The subtle art of the mathematical hypothesis

Original author: Robbert Dijkgraaf
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This is not proof, but a conjecture backed by knowledge. But a good hypothesis leads mathematics forward, pointing the way to mathematical obscurity.

The author of the article is Robert Dijkgraaf , a theoretical physicist, a specialist in string theory, director of the Institute for Advanced Study at Princeton, and a professor at the University of Amsterdam.

Mountain climbing is a popular metaphor for mathematical research. Such a comparison is almost impossible to avoid: a frozen world, rarefied cold air, the harsh rigidity of mountaineering resembles an inexorable landscape of numbers, formulas and theorems. Just as a climber contrasts his capabilities with an unyielding object - in his case, a stone wall - so a mathematician often fights in the battle of the human mind against rigid logic.

In mathematics, the role of mountain peaks is played by the great hypotheses - sharply formulated statements, most likely true, but without convincing evidence. These hypotheses have deep roots and wide consequences. The search for their solutions is a large part of mathematics. Eternal glory awaits their first conqueror.

Interestingly, mathematicians have raised the formulation of hypotheses to the level of high art. The most rigorous science loves the mildest forms. A well-chosen, but not proven statement can make its author famous around the world, perhaps even more than the person who offers the final proof. The Poincaré conjecture remains the Poincaré conjecture, even after it was proved by Grigory Yakovlevich Perelman. And after all, the British man George Everest, the chief surveyor of India in the first half of the 19th century, never climbed the mountain that bears his name.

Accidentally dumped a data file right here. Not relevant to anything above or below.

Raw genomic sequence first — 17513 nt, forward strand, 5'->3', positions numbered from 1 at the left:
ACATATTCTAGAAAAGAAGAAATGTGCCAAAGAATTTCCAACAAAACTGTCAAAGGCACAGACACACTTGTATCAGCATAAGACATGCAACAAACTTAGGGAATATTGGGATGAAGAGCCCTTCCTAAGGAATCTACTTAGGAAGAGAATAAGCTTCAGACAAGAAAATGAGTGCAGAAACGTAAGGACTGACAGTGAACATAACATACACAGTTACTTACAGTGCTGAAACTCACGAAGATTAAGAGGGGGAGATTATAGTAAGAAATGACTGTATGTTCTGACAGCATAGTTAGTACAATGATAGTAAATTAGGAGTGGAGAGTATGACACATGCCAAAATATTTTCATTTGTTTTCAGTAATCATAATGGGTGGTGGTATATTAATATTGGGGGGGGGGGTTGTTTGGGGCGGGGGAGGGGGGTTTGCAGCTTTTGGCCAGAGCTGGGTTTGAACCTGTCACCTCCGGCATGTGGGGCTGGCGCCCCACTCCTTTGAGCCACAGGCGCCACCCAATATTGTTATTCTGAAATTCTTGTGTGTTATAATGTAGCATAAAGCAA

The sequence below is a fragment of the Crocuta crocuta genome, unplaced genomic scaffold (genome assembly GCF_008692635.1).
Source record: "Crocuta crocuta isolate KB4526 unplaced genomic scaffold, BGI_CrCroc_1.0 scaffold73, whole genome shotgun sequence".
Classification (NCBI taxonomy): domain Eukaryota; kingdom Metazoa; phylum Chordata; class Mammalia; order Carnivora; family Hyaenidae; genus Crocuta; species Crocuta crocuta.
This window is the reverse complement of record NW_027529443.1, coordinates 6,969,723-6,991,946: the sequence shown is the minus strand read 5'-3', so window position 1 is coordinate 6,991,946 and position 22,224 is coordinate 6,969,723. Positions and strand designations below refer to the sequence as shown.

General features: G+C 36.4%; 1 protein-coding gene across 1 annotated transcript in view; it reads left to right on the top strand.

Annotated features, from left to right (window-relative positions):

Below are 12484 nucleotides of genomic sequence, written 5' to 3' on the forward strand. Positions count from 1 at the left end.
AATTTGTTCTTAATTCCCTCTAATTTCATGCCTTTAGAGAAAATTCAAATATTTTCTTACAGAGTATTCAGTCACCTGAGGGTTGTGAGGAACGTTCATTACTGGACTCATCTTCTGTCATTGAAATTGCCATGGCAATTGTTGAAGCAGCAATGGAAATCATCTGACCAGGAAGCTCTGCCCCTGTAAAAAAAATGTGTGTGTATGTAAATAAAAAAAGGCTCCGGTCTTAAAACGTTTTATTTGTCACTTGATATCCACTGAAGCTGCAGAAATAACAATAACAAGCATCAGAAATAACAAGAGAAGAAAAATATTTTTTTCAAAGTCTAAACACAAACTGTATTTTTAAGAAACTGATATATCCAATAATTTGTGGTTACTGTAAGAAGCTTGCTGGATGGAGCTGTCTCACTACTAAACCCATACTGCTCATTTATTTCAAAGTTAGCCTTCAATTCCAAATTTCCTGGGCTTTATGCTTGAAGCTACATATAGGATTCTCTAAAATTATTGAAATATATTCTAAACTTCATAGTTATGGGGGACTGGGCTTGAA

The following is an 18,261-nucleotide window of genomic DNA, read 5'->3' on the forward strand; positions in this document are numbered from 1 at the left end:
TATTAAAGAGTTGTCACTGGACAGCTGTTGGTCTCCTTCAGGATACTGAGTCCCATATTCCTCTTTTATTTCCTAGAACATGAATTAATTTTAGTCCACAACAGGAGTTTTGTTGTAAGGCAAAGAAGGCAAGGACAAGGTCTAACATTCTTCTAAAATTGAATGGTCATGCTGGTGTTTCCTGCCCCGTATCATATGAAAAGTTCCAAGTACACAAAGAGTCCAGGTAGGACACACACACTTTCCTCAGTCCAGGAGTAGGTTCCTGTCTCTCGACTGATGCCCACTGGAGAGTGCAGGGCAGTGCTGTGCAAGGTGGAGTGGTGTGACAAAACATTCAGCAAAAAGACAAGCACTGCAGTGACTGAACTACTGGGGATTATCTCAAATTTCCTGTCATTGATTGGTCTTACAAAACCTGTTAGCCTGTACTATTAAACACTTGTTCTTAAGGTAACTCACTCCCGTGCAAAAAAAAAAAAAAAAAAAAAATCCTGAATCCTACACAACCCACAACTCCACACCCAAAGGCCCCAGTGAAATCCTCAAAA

As in any art form, a great hypothesis must meet several mandatory criteria. First of all, it should be non-trivial - difficult to prove. Mathematicians sometimes say, “The task is worth the work only if it resists”, or “If the task does not annoy you, it is probably too easy for you.” If a hypothesis is proved within a few months, its creator might have thought a little longer before opening it to the world.

The first attempt to assemble a comprehensive collection of the greatest mathematical problems was made at the beginning of the last century by David Hilbertwho is called the last universal mathematician. Although his list of 23 issues turned out to be quite influential, looking back, he seems to us rather mixed.

It includes long-standing universal favorites, such as the Riemann hypothesis - often considered the greatest of the greats, remaining Everest for mathematicians for more than a hundred years. When asked Hilbert what he would like to know first, waking up after a 500-year dream, he immediately remembered this hypothesis. It describes the basic intuitive notion of the distribution of primes — atoms of arithmetic — and its proof will have vast implications for many branches of mathematics.

But Hilbert listed much more vague and non-rigorous goals, such as "a mathematical study of the axioms of physics" or "the development of methods of calculus of variations ". One of the hypotheses regarding the equal composition of equal-sized polyhedrons was decided by his student Max Dan in the same year that the list was published. Many of the peaks described by Hilbert turned out to be more like foothills.